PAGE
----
"It's not so hot today," my wife said to me. "It's only 44."
The summer heat has hit Qatar with a bang. We have turned off the hot water, and are using the water stored in the tank for refreshing showers - the water from the roof is sizzling hot.
At least Qatar is set up for the heat. It wasn't always so. One elderly Qatar gentlemen told me of a time when the students would shift their chairs throughout the day to stay in the shade. Then in the nights, his family would move their beds to the roof of their house to make the most of the cooler night air. Except in the height of summer even the nights are stiflingly hot.
Now rooftop sleeping, for most at least, have been replaced by air-conditioning. Apart from a few seconds in the heat, many people spend their lives going from airconditioned house to air conditioned car to air conditioned mall. It's got to the stage where some locals feel the heat more than the expats - especially for women, many of whom often wear several layers of clothing even at this time of year.
Paradoxically, the heat is worse in Doha than in the desert, as the very ACs that keep people cool blast hot air out into the city. Those of who can remain inside are the lucky ones. Even now labourers are working in almost unbearable conditions, and face several months of doing so. The better companies run workshops on how to cope with the heat, but nothing can make the day cooler!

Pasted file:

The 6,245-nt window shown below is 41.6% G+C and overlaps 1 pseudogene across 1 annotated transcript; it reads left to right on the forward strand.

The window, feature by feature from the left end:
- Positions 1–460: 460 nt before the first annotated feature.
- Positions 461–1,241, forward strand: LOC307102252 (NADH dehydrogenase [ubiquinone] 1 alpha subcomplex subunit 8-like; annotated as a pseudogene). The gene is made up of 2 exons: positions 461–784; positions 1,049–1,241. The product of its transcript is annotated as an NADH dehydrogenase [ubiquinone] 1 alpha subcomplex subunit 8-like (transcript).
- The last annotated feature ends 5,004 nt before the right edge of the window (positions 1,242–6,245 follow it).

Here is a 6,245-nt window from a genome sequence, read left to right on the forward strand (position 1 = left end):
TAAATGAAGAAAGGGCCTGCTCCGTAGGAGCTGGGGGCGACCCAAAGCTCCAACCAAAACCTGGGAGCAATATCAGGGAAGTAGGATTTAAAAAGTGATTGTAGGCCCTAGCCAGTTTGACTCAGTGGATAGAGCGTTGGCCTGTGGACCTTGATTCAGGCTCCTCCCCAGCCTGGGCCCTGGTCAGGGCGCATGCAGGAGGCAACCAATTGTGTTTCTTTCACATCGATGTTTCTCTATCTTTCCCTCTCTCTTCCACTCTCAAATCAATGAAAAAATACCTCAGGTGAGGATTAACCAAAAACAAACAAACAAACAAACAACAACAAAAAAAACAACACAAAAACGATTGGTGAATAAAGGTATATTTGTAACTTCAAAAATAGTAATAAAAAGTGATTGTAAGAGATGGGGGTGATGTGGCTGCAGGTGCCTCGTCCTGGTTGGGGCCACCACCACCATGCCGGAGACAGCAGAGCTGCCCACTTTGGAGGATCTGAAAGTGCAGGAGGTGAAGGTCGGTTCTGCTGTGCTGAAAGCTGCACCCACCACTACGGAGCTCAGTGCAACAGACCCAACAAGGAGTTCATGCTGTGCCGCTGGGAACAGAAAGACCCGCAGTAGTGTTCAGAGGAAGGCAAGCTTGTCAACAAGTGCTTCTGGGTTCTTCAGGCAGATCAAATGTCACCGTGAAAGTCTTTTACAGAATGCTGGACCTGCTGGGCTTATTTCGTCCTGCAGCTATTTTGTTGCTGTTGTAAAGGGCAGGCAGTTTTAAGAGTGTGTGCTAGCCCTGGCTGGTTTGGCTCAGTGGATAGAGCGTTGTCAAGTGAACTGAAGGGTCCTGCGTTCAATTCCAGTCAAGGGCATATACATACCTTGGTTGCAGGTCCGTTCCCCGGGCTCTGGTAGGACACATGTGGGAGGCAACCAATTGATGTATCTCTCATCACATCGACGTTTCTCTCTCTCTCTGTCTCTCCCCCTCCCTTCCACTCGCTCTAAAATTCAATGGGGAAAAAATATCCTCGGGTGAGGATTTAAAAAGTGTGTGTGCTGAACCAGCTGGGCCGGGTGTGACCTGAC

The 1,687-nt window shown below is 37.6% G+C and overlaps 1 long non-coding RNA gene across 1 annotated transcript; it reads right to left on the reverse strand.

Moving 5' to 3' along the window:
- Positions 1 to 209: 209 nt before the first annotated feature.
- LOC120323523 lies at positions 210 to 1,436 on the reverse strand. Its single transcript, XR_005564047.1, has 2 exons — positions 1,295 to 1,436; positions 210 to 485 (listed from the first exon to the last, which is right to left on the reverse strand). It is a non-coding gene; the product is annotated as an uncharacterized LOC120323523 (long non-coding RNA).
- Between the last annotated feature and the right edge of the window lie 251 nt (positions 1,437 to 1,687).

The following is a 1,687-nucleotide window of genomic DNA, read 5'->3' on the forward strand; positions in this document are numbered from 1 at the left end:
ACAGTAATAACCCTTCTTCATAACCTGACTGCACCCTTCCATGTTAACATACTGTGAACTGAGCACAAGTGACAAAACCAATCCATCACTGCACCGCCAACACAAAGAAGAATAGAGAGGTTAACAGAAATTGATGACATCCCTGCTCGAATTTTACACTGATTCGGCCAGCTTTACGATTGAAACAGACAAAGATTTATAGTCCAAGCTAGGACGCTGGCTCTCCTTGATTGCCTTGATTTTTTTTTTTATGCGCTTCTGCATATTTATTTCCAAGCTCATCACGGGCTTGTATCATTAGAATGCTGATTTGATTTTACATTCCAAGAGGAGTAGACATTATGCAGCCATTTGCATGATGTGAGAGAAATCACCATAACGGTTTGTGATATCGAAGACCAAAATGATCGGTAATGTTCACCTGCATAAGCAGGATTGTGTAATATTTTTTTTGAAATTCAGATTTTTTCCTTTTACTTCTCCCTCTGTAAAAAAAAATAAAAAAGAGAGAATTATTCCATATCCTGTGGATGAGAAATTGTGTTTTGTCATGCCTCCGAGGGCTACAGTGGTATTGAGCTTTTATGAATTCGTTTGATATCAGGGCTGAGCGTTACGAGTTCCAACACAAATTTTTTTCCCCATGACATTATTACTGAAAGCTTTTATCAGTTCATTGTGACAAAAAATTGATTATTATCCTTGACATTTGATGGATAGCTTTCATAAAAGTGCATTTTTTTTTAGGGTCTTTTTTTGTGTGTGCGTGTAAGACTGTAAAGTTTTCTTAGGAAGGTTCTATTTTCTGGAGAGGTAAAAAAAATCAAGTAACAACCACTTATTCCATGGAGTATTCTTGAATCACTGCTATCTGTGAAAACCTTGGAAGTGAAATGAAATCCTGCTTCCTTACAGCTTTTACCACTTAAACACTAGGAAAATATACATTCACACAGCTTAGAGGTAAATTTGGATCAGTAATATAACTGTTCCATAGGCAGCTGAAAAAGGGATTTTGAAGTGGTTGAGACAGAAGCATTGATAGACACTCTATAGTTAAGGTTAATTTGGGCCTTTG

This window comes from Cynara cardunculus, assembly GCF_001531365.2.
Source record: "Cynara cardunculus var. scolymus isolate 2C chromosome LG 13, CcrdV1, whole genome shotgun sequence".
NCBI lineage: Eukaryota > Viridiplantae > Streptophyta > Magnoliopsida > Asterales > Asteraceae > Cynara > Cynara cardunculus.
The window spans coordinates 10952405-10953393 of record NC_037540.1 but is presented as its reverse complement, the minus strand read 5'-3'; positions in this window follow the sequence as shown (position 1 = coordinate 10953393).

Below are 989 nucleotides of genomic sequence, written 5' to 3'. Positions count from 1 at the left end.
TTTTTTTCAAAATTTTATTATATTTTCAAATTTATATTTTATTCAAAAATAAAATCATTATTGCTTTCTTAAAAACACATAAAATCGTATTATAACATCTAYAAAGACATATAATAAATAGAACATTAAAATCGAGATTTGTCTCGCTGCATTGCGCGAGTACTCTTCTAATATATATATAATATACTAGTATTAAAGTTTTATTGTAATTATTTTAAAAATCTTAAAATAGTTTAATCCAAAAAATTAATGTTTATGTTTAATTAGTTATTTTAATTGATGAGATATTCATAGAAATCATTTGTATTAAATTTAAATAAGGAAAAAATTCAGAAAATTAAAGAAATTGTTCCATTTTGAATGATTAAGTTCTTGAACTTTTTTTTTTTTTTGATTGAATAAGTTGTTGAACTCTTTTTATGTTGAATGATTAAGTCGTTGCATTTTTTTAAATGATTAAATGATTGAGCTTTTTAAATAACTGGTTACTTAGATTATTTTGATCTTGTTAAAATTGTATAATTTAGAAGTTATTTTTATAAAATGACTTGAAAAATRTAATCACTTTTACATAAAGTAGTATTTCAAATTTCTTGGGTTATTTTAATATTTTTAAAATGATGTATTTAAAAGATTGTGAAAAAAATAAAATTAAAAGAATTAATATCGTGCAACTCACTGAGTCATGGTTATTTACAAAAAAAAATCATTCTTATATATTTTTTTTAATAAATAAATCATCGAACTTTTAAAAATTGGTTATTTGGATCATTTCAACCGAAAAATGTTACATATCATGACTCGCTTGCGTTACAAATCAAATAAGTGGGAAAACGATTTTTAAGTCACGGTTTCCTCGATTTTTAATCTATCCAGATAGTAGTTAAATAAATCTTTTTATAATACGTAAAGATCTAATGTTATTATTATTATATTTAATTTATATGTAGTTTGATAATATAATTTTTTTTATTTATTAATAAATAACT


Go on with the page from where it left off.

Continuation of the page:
As heat stroke is potentially life threatening - a Texas convict recently died after a punishment session in an outdoor holding cell - it is worth taking steps to prevent it. Wearing a hat and loose clothes is a no brainer, but also make sure to drink plenty of fluids, and to increase your intake of sodium (salt). Reduce your caffeine and alcohol intake, and if you do get dehydrated try taking some rehydration fluids (available from any chemist).
Sunday, May 31, 2009
"It's not so hot today," my wife said to me. "It's only 44."
Posted by James Dunworth at 12:19 PM
Friday, May 22, 2009
Here are two things I dislike about Qtel and one thing I like about them.
1. Spamming my phone. Why do they get to send me text messages selling me things? On the net that is called spamming. I don't get the chance to opt in or opt out of it?
2. Credit alerts. I like knowing I am running out of credit. But why do they have to tell me just as I am making an urgent call to the ambulance to come and save a man's life who has just lost his leg? And then, when I still have four riyals left in my phone, do they have to cut me off afterwards so I have to redial the number. (The ambulance said if they had got there 30 seconds earlier they could have saved the man's life. (Actually I just made all that up about the ambulance. (And yes, I'm sure 999 is toll free.)))